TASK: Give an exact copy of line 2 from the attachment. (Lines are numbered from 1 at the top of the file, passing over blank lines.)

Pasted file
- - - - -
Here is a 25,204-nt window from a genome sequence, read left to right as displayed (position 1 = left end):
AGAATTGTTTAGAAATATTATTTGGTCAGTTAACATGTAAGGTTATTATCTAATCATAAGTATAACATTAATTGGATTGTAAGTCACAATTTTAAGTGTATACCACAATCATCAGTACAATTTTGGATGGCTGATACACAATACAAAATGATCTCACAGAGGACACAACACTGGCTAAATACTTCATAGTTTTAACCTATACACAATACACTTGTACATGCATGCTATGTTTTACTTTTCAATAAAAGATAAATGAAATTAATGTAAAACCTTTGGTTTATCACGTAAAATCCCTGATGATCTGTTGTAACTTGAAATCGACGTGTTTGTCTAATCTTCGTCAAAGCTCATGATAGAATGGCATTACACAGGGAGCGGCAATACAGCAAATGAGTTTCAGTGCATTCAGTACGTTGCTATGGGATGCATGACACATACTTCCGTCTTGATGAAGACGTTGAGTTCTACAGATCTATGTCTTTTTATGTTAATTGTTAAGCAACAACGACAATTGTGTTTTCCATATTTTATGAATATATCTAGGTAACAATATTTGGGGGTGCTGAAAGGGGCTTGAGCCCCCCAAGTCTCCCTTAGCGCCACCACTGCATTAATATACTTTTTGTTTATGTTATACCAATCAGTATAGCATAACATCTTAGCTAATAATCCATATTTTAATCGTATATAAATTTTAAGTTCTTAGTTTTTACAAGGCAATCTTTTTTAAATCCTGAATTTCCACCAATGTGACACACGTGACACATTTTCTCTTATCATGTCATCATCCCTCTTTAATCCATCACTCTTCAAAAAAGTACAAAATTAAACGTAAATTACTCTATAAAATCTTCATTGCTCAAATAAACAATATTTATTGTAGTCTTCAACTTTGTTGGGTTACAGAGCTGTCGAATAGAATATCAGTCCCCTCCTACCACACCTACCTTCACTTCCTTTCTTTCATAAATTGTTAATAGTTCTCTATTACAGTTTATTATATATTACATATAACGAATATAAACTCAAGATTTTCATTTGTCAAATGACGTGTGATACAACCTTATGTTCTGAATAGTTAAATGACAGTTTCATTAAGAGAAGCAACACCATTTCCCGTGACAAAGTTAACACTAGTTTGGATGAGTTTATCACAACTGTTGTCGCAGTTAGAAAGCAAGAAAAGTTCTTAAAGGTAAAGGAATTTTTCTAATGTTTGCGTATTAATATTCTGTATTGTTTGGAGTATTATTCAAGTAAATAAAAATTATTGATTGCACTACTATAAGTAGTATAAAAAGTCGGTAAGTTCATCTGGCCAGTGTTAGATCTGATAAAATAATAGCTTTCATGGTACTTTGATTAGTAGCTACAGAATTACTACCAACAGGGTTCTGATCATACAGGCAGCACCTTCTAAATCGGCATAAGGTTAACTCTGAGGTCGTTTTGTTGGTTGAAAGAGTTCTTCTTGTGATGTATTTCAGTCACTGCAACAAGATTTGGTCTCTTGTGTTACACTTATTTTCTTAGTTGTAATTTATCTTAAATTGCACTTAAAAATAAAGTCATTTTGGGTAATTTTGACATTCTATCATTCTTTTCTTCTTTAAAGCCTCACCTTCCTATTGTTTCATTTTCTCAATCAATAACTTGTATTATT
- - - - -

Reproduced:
AGAATTGTTTAGAAATATTATTTGGTCAGTTAACATGTAAGGTTATTATCTAATCATAAGTATAACATTAATTGGATTGTAAGTCACAATTTTAAGTGTATACCACAATCATCAGTACAATTTTGGATGGCTGATACACAATACAAAATGATCTCACAGAGGACACAACACTGGCTAAATACTTCATAGTTTTAACCTATACACAATACACTTGTACATGCATGCTATGTTTTACTTTTCAATAAAAGATAAATGAAATTAATGTAAAACCTTTGGTTTATCACGTAAAATCCCTGATGATCTGTTGTAACTTGAAATCGACGTGTTTGTCTAATCTTCGTCAAAGCTCATGATAGAATGGCATTACACAGGGAGCGGCAATACAGCAAATGAGTTTCAGTGCATTCAGTACGTTGCTATGGGATGCATGACACATACTTCCGTCTTGATGAAGACGTTGAGTTCTACAGATCTATGTCTTTTTATGTTAATTGTTAAGCAACAACGACAATTGTGTTTTCCATATTTTATGAATATATCTAGGTAACAATATTTGGGGGTGCTGAAAGGGGCTTGAGCCCCCCAAGTCTCCCTTAGCGCCACCACTGCATTAATATACTTTTTGTTTATGTTATACCAATCAGTATAGCATAACATCTTAGCTAATAATCCATATTTTAATCGTATATAAATTTTAAGTTCTTAGTTTTTACAAGGCAATCTTTTTTAAATCCTGAATTTCCACCAATGTGACACACGTGACACATTTTCTCTTATCATGTCATCATCCCTCTTTAATCCATCACTCTTCAAAAAAGTACAAAATTAAACGTAAATTACTCTATAAAATCTTCATTGCTCAAATAAACAATATTTATTGTAGTCTTCAACTTTGTTGGGTTACAGAGCTGTCGAATAGAATATCAGTCCCCTCCTACCACACCTACCTTCACTTCCTTTCTTTCATAAATTGTTAATAGTTCTCTATTACAGTTTATTATATATTACATATAACGAATATAAACTCAAGATTTTCATTTGTCAAATGACGTGTGATACAACCTTATGTTCTGAATAGTTAAATGACAGTTTCATTAAGAGAAGCAACACCATTTCCCGTGACAAAGTTAACACTAGTTTGGATGAGTTTATCACAACTGTTGTCGCAGTTAGAAAGCAAGAAAAGTTCTTAAAGGTAAAGGAATTTTTCTAATGTTTGCGTATTAATATTCTGTATTGTTTGGAGTATTATTCAAGTAAATAAAAATTATTGATTGCACTACTATAAGTAGTATAAAAAGTCGGTAAGTTCATCTGGCCAGTGTTAGATCTGATAAAATAATAGCTTTCATGGTACTTTGATTAGTAGCTACAGAATTACTACCAACAGGGTTCTGATCATACAGGCAGCACCTTCTAAATCGGCATAAGGTTAACTCTGAGGTCGTTTTGTTGGTTGAAAGAGTTCTTCTTGTGATGTATTTCAGTCACTGCAACAAGATTTGGTCTCTTGTGTTACACTTATTTTCTTAGTTGTAATTTATCTTAAATTGCACTTAAAAATAAAGTCATTTTGGGTAATTTTGACATTCTATCATTCTTTTCTTCTTTAAAGCCTCACCTTCCTATTGTTTCATTTTCTCAATCAATAACTTGTATTATT